Condensed Matter Physics Seminar
2 p.m., Thursday, September 9, 2004
Room 1201, Physics Building
Conductance in One Dimension: Nanotubes and Molecules
Michael S. Fuhrer
(Department of Physics and Center for Superconductivity Research, University of
Abstract: Recent advances have allowed the exploration of true
one-dimensional electron transport in two new systems: carbon nanotubes and
conjugated organic molecules. In each case electrons are conducted through
the extended π-orbital network of carbon. I will discuss recent
experiments in my lab to determine the fundamental conduction properties of
semiconducting carbon nanotubes, and recent results from a collaborative effort
to synthesize, measure, and model transport through individual organometallic
molecules. Growth of very long (up to 1 millimeter), very clean
semiconducting carbon nanotubes has allowed determination of the charge carrier
mobility in this material. The mobility may exceed 105 cm2/Vs
at room temperature, higher than any other known semiconductor. Schottky-barrier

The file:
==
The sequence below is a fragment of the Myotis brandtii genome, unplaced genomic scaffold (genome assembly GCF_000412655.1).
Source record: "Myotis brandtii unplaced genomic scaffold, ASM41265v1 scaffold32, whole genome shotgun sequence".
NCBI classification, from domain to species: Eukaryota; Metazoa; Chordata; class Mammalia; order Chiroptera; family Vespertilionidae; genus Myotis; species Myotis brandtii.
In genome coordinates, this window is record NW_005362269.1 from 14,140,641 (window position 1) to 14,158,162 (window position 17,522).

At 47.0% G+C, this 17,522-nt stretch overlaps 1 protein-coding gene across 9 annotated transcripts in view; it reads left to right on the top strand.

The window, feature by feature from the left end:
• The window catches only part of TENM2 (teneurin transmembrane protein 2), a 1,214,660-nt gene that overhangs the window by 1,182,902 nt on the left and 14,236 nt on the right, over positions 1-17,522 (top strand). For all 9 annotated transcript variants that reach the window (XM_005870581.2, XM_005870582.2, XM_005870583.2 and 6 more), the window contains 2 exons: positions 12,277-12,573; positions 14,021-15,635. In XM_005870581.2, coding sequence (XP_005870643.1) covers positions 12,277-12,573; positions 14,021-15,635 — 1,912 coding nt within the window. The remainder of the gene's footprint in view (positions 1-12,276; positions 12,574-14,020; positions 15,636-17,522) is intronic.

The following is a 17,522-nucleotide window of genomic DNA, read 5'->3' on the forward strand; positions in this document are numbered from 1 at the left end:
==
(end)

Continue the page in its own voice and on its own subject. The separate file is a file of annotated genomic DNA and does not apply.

electrodes allow simultaneous injection of electrons and holes at high bias,
with recombination in the nanotube. A simple model allows determination of
the saturation velocity of carriers in the nanotube of 2 x 107
cm/s, twice that in silicon. We have studied the conduction through a
ferrocene-based organometallic molecule, and, in excellent agreement with
theoretical results, observe a Lorentzian resonance in the bias-dependent
conduction with a peak differential conductance of up to 70% of Go,
the theoretical maximum. The results are in sharp contrast to those of
our group and other groups on conjugated all-organic oligomers, where a high
conductance resonance is also expected, but not observed experimentally.
We suggest some solutions to this dilemma.
 T. Durkop, S. A. Getty, E.
Cobas, M. S. Fuhrer, “Extraordinary Mobility in Semiconducting Carbon Nanotubes”,
Nano Letters 4, 35-39 (2004).
 Yung-Fu Chen and M. S. Fuhrer, “Saturation Velocity in Semiconducting Carbon
 Stephanie A. Getty, Chaiwat Engtrakul, Lixin Wang, Rui Liu, San-Huang Ke,
Harold U. Baranger, Weitao Yang, Michael. S. Fuhrer, Lawrence R. Sita,
"Designing a high conductance molecular wire," submitted.
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